Communities Secretary Eric Pickles MP joined faith leaders at the National Bahá’í Centre on 28 February 2012 to mark the launch of A Year of Service, a government initiative to promote collaborative social action. More than fifty individuals, including government officials and representatives from different religious communities, came to the National Centre to join hands in wrapping gifts and decorating cakes for homeless people in the area.
The event coincided with the Bahá’í festival of Ayyám-i-Há, and was tied to its theme of charity, gift-giving and hospitality.
A Year of Serviceis a programme in which each of the major faith communities undertake a number of projects throughout the year in connection with particular holy or festive periods. People from other faiths or none are invited to come together to participate in each project with a view to improving their local neighbourhoods. It is co-ordinated by the Department for Communities and Local Government and Laura Marks from Mitzvah Day, in collaboration with Interfaith Network UK, the Faith-based Regeneration Network, the Coexist Foundation, Business in the Community, the Church of England, and representatives from various religious communities.
Speaking ahead of the launch event, Mr Pickles said, “A Year of Service is a wonderful celebration of the practical contribution that faith groups make to enrich their neighbourhoods and improve the lives of those around them. We would be poorer by far without their contribution…”
A Year of Service is a wonderful celebration of the practical contribution that faith groups make to enrich their neighbourhoods and improve the lives of those around them.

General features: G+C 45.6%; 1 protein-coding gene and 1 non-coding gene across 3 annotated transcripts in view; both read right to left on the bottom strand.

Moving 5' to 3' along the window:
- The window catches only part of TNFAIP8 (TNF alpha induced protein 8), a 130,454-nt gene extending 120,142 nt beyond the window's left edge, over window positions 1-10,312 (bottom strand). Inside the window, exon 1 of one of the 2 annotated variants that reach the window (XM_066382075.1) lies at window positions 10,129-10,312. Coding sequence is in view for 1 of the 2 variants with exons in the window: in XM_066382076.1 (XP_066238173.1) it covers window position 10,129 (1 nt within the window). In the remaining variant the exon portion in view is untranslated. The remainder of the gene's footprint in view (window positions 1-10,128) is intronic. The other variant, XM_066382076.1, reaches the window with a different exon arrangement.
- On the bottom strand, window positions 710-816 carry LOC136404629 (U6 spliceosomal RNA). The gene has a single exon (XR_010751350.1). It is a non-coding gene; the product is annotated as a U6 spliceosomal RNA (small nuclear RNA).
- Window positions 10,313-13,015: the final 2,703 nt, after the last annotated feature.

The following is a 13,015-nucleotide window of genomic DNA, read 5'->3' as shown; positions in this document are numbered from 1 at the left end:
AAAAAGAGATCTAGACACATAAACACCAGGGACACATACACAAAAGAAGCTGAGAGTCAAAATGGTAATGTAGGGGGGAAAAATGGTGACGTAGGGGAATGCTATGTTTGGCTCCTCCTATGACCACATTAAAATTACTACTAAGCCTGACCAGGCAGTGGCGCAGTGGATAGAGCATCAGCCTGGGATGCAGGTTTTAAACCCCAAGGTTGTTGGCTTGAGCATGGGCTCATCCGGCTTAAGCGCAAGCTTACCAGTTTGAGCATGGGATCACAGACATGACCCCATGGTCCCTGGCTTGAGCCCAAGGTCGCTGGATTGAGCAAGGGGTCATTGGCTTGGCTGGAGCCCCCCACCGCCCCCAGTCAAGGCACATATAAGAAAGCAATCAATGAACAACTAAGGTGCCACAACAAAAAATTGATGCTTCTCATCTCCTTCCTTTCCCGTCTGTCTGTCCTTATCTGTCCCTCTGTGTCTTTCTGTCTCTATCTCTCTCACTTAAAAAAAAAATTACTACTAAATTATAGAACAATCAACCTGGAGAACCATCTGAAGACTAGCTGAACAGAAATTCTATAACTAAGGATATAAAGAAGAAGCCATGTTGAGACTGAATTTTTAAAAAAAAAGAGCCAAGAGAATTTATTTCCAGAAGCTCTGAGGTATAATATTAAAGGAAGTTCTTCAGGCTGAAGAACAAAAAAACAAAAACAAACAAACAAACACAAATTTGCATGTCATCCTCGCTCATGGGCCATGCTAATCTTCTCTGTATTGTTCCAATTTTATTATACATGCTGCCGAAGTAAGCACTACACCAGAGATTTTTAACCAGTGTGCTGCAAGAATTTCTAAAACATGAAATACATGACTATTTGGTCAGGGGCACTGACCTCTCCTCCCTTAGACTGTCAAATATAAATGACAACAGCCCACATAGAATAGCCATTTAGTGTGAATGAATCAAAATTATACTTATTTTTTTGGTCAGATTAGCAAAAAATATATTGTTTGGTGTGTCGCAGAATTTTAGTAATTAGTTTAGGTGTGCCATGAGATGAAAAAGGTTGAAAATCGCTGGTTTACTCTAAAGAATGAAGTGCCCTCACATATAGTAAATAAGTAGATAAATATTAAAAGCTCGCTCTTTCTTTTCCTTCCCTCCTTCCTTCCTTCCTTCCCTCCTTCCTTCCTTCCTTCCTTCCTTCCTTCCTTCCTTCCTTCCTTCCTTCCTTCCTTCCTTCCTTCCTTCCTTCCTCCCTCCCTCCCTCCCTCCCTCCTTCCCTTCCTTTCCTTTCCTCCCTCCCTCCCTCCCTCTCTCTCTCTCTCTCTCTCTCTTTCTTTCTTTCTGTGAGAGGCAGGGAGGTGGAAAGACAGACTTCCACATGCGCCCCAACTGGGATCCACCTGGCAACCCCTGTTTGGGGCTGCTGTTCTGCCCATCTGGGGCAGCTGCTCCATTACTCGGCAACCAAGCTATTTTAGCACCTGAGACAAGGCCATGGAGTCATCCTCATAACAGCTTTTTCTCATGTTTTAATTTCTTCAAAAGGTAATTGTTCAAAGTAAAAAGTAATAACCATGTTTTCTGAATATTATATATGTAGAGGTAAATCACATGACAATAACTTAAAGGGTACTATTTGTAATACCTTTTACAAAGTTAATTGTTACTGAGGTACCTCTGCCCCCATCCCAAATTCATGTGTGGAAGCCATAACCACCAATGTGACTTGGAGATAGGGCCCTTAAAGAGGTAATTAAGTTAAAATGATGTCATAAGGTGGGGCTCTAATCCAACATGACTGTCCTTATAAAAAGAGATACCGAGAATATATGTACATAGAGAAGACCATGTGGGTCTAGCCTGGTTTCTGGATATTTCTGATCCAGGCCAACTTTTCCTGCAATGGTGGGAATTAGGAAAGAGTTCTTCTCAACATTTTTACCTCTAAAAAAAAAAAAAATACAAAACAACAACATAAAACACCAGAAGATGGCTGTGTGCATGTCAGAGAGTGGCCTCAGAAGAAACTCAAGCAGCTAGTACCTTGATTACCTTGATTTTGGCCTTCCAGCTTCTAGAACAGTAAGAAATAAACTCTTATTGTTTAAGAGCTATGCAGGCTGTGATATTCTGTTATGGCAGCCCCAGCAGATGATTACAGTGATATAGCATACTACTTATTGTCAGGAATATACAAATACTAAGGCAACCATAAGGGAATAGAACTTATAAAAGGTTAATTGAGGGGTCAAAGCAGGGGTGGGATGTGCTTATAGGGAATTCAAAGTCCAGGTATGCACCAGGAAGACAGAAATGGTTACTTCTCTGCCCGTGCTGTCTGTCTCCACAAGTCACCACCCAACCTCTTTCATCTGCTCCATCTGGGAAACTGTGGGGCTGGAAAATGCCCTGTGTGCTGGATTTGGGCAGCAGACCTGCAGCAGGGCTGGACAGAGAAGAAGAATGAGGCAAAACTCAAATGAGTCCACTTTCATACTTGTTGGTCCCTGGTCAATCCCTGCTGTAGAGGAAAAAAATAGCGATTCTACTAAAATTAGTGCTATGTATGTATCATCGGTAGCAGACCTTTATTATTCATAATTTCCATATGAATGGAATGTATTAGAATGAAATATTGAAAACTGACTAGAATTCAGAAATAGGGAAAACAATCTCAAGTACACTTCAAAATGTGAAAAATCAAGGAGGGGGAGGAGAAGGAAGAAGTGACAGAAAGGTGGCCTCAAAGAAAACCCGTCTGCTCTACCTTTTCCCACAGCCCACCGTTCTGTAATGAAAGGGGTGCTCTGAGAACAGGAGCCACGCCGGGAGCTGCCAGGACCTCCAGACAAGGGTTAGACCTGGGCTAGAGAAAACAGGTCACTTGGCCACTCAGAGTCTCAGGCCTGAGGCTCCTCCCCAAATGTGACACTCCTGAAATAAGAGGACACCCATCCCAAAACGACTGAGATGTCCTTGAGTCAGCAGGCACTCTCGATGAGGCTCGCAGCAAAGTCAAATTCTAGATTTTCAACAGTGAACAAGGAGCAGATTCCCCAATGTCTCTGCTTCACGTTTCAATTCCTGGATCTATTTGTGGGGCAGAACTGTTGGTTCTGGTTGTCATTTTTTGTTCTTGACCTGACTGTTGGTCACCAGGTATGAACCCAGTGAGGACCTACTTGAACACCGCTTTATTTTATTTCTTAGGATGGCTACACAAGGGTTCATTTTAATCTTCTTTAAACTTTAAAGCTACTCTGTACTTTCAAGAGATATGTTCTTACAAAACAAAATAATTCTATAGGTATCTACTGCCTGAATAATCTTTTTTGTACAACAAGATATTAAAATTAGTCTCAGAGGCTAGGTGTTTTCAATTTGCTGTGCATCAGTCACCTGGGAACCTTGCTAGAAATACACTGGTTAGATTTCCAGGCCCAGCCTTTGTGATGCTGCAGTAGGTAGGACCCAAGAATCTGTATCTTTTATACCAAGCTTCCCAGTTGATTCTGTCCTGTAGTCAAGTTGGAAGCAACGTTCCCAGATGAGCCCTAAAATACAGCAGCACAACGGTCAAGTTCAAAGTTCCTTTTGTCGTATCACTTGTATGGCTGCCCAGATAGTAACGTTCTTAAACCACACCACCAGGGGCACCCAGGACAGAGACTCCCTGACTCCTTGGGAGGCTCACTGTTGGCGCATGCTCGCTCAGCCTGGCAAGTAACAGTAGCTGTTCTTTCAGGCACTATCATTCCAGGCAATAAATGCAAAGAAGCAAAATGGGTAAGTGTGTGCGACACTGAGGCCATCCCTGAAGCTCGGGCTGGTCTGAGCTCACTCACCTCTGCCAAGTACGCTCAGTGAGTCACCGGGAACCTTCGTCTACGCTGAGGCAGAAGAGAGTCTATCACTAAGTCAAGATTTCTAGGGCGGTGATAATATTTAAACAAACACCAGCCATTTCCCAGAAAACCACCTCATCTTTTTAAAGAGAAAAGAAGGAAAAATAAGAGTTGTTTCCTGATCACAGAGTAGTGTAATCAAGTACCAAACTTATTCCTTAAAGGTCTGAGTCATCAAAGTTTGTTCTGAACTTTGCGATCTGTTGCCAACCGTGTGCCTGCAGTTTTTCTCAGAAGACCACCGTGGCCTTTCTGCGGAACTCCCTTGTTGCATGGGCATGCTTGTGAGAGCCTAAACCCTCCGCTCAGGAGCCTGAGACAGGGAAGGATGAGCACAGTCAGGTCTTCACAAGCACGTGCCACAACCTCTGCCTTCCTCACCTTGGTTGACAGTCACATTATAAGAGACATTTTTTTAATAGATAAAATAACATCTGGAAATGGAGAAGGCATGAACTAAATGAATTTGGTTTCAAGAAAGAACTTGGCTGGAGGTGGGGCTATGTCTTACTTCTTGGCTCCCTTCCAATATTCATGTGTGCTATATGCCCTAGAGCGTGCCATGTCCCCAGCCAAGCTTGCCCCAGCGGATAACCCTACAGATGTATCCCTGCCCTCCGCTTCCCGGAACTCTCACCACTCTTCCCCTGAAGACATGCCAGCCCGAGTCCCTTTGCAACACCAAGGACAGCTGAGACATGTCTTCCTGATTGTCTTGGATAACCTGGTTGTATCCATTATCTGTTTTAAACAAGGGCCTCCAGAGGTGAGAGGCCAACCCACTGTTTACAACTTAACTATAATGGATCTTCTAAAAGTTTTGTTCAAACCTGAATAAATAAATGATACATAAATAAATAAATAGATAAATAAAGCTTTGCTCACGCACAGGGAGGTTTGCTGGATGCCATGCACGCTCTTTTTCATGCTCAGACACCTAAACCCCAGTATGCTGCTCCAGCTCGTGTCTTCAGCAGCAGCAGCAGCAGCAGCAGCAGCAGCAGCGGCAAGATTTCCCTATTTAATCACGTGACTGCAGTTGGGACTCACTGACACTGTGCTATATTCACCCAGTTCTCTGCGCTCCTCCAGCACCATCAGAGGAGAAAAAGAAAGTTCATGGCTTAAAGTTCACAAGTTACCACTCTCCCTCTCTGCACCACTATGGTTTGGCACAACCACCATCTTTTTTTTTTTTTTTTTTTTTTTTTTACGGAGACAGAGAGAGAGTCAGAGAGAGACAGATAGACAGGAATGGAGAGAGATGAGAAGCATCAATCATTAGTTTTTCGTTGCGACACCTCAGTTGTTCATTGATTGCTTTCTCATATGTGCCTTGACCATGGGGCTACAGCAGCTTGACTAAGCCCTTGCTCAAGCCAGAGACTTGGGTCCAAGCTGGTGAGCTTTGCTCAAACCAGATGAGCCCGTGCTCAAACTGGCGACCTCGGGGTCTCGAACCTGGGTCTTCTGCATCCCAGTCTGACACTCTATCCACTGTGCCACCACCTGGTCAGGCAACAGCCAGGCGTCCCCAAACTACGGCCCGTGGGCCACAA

At the launch, religion’s vital role in society was repeatedly emphasised. “Faith communities have so much to offer our sorely-tried society”, said Dr Kishan Manocha, a representative of the National Spiritual Assembly of the UK. ”Sadly, many in our society are unaware of the unique power that religious faith represents, of its ability to reach to the roots of motivation … Faith should be a source of joy, of bringing people together in common purpose. We hope that [the] launch will give vivid expression to these special fruits of faith and inspire us all in our efforts to improve our neighbourhoods.”
Following a Bahá’í prayer for the success of the initiative, comedian and actor Omid Djalili joined a number of children in leading the activities. Well over a hundred gifts, including clothes and toiletries donated by the guests themselves – were wrapped. Some of the wrapping paper was created by local youth who were moved to contribute to the initiative. Those attending were also able to express their artistic side in decorating around a hundred cupcakes.
To be of service in itself is also a source of profound joy.
Addressing the whole gathering, Mr Djalili observed that “the desire to serve – to alleviate suffering and bring happiness to others – is an inherent part of what it is to be human. To be of service in itself is also a source of profound joy.”
We look forward to working further with Bahá’ís and others to help build a better world.
“The launch at the Bahá’í Centre got A Year of Service off to a flying start,” said Arup Ganguly, a participant from the Hindu social action organisation Sewa Day. ”There was a real spirit of fellowship, as people from all backgrounds were able to collaborate in doing something both purposeful and fun. We look forward to working further with Bahá’ís and others to help build a better world.”
Later that evening, the gifts and cakes were taken to St Dionis Church in Parsons Green. St Dionis is one of a number of churches that provide facilities for homeless people as part of West London Churches Homeless Concern. Representatives from the Bahá’í community were joined by Communities Minister Andrew Stunnell and Warwick Hawkins from the Department for Communities and Local Government to offer the gifts and cakes to around fifty homeless people at St Dionis.